Also there was Bernard Walsh, head of the IWA and one of the ‘real deal’ distillers in Ireland at the moment. He is the man behind Writer’s Tears, to my mind one of the stand-out Irish whiskeys, not just for its fresh aesthetic and great name, but just because it is a great drink. Bernard’s new pot stills arrived from Rothes last week, so it’s an exciting time for him, the culmination of many years of hard work.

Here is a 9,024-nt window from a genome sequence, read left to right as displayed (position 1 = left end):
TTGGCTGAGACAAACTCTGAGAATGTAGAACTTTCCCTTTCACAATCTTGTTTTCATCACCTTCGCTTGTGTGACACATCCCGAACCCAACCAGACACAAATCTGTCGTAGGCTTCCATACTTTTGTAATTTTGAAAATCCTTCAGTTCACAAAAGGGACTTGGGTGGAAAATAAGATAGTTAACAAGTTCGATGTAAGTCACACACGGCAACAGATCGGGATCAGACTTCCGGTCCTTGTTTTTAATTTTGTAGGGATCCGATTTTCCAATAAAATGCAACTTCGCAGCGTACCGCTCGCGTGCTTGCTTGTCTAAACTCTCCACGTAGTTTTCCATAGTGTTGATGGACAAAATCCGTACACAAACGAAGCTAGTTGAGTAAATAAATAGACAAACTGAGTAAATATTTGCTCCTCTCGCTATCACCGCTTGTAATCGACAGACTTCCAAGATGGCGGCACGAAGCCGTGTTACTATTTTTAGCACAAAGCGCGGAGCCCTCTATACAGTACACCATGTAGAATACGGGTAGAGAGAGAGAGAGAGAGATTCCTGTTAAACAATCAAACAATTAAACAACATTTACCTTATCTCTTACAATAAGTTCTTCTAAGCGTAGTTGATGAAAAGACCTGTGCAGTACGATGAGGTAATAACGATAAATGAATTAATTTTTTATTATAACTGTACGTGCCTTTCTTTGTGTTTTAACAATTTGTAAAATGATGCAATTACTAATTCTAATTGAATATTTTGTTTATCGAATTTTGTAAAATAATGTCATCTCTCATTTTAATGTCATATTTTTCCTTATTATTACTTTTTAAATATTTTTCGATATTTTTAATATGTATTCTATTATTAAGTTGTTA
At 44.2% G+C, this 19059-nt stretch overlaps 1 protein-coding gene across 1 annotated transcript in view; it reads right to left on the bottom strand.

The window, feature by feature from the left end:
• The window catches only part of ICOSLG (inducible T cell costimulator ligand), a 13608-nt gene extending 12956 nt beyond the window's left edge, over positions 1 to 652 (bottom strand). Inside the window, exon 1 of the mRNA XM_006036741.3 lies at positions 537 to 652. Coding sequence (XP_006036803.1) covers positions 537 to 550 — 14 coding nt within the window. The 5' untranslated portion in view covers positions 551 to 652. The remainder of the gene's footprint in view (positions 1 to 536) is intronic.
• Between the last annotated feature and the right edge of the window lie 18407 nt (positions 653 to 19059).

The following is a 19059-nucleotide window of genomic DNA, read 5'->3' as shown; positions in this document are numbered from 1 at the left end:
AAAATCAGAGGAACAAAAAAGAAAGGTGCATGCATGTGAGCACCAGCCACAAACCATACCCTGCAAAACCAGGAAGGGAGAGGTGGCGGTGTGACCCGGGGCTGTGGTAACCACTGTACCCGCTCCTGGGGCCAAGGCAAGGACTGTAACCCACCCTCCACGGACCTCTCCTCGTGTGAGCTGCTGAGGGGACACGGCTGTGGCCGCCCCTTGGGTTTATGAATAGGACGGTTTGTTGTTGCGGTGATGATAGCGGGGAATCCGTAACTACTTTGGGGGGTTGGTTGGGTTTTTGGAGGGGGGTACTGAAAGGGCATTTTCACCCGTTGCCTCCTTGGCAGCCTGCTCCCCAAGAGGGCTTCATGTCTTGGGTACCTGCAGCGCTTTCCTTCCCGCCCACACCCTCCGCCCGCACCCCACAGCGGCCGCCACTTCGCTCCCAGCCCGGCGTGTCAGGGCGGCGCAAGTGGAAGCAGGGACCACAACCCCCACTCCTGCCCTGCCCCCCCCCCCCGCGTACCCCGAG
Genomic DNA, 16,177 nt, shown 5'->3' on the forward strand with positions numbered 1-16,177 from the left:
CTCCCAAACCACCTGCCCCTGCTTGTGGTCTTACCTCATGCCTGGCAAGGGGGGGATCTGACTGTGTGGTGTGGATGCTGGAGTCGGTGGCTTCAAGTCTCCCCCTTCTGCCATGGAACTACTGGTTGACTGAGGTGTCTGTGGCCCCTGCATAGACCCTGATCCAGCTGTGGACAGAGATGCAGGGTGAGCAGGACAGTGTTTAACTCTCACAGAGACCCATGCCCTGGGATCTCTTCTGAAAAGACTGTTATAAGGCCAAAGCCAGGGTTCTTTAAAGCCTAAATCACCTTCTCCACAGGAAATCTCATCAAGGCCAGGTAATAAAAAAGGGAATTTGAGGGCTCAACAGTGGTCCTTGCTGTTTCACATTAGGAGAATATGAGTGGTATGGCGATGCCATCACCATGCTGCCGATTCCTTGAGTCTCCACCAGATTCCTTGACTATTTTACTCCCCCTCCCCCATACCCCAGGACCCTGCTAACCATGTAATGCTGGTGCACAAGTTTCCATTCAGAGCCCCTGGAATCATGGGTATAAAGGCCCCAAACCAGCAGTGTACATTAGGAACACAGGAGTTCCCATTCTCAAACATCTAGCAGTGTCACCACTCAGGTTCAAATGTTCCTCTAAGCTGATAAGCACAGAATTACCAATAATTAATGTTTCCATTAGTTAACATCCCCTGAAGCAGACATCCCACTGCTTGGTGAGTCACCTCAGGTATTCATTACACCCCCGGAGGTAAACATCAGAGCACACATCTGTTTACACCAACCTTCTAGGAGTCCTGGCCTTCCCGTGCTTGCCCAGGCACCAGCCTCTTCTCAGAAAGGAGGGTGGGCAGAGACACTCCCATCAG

Then it was off to the buses to be ferried down to Warehouse 11, a functioning storage facility that they had transformed into an incredible venue for the evening. About 350 guests filed in, greeted with Jameson whiskey sours, and then on a massive screen we were shown DJ Kormac talking about a commission he was given to create a track from the sounds of the distillery. He talked about his methods as they cut in footage from barley fields, and then he and singer Vivienne Long took to the stage to unveil their track. No wonder he is so skinny with all the frenetic work he does behind his electronics.